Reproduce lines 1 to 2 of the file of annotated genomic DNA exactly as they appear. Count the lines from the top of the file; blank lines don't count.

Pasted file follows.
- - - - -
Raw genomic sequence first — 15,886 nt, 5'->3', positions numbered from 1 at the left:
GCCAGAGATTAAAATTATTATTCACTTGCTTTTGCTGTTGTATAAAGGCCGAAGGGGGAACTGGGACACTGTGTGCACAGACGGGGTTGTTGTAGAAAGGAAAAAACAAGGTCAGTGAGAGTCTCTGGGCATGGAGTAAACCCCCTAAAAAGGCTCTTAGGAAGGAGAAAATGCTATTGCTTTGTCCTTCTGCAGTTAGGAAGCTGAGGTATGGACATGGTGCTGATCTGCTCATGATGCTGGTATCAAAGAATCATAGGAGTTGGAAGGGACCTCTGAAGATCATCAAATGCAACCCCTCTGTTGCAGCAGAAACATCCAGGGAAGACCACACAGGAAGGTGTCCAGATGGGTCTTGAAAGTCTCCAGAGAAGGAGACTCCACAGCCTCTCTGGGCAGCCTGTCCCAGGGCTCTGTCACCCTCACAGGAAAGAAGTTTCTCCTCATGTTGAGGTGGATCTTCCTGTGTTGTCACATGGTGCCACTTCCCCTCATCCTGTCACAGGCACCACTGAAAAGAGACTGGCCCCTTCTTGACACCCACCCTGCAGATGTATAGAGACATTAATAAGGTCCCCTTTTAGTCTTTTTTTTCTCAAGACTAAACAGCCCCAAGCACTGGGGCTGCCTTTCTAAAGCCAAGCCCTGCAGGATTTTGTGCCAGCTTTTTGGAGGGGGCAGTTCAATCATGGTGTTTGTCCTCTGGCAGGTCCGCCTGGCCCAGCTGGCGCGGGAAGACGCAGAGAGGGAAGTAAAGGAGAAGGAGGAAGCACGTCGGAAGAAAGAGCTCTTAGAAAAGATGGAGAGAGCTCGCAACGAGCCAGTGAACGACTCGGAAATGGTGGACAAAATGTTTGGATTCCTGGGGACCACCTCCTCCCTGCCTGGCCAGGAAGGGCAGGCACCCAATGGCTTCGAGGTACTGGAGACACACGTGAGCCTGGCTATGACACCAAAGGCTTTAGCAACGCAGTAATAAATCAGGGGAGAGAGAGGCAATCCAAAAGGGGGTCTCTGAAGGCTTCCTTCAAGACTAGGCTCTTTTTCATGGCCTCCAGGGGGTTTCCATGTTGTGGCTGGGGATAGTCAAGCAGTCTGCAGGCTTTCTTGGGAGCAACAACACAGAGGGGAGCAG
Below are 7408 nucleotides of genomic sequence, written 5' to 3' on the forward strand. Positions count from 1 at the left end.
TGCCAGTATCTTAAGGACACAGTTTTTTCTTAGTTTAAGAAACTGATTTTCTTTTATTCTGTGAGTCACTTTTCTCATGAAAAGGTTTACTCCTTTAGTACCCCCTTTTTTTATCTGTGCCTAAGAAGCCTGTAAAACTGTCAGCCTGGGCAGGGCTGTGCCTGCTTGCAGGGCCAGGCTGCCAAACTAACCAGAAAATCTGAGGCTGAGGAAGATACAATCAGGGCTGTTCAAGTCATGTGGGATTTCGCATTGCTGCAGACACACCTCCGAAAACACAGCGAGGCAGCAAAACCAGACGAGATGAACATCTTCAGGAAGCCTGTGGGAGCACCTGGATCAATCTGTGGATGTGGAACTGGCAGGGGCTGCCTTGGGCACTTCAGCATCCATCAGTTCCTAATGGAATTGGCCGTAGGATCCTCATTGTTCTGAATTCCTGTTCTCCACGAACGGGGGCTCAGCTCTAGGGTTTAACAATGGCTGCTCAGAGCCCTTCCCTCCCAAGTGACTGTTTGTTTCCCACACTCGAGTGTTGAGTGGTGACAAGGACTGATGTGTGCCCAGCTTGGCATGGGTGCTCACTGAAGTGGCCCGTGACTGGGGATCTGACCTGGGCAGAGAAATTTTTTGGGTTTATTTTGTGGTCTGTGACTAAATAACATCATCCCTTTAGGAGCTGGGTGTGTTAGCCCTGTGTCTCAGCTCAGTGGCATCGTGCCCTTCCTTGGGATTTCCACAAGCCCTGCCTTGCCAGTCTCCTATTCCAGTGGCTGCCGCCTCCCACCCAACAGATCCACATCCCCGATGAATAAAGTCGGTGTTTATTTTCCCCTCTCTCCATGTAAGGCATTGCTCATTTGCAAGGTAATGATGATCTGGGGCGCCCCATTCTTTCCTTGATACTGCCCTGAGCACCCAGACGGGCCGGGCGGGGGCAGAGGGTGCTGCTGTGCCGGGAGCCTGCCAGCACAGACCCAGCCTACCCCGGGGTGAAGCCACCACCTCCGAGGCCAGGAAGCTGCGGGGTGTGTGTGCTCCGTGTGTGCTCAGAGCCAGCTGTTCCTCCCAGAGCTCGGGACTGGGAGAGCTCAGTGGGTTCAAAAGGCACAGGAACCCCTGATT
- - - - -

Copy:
Raw genomic sequence first — 15,886 nt, 5'->3', positions numbered from 1 at the left:
GCCAGAGATTAAAATTATTATTCACTTGCTTTTGCTGTTGTATAAAGGCCGAAGGGGGAACTGGGACACTGTGTGCACAGACGGGGTTGTTGTAGAAAGGAAAAAACAAGGTCAGTGAGAGTCTCTGGGCATGGAGTAAACCCCCTAAAAAGGCTCTTAGGAAGGAGAAAATGCTATTGCTTTGTCCTTCTGCAGTTAGGAAGCTGAGGTATGGACATGGTGCTGATCTGCTCATGATGCTGGTATCAAAGAATCATAGGAGTTGGAAGGGACCTCTGAAGATCATCAAATGCAACCCCTCTGTTGCAGCAGAAACATCCAGGGAAGACCACACAGGAAGGTGTCCAGATGGGTCTTGAAAGTCTCCAGAGAAGGAGACTCCACAGCCTCTCTGGGCAGCCTGTCCCAGGGCTCTGTCACCCTCACAGGAAAGAAGTTTCTCCTCATGTTGAGGTGGATCTTCCTGTGTTGTCACATGGTGCCACTTCCCCTCATCCTGTCACAGGCACCACTGAAAAGAGACTGGCCCCTTCTTGACACCCACCCTGCAGATGTATAGAGACATTAATAAGGTCCCCTTTTAGTCTTTTTTTTCTCAAGACTAAACAGCCCCAAGCACTGGGGCTGCCTTTCTAAAGCCAAGCCCTGCAGGATTTTGTGCCAGCTTTTTGGAGGGGGCAGTTCAATCATGGTGTTTGTCCTCTGGCAGGTCCGCCTGGCCCAGCTGGCGCGGGAAGACGCAGAGAGGGAAGTAAAGGAGAAGGAGGAAGCACGTCGGAAGAAAGAGCTCTTAGAAAAGATGGAGAGAGCTCGCAACGAGCCAGTGAACGACTCGGAAATGGTGGACAAAATGTTTGGATTCCTGGGGACCACCTCCTCCCTGCCTGGCCAGGAAGGGCAGGCACCCAATGGCTTCGAGGTACTGGAGACACACGTGAGCCTGGCTATGACACCAAAGGCTTTAGCAACGCAGTAATAAATCAGGGGAGAGAGAGGCAATCCAAAAGGGGGTCTCTGAAGGCTTCCTTCAAGACTAGGCTCTTTTTCATGGCCTCCAGGGGGTTTCCATGTTGTGGCTGGGGATAGTCAAGCAGTCTGCAGGCTTTCTTGGGAGCAACAACACAGAGGGGAGCAG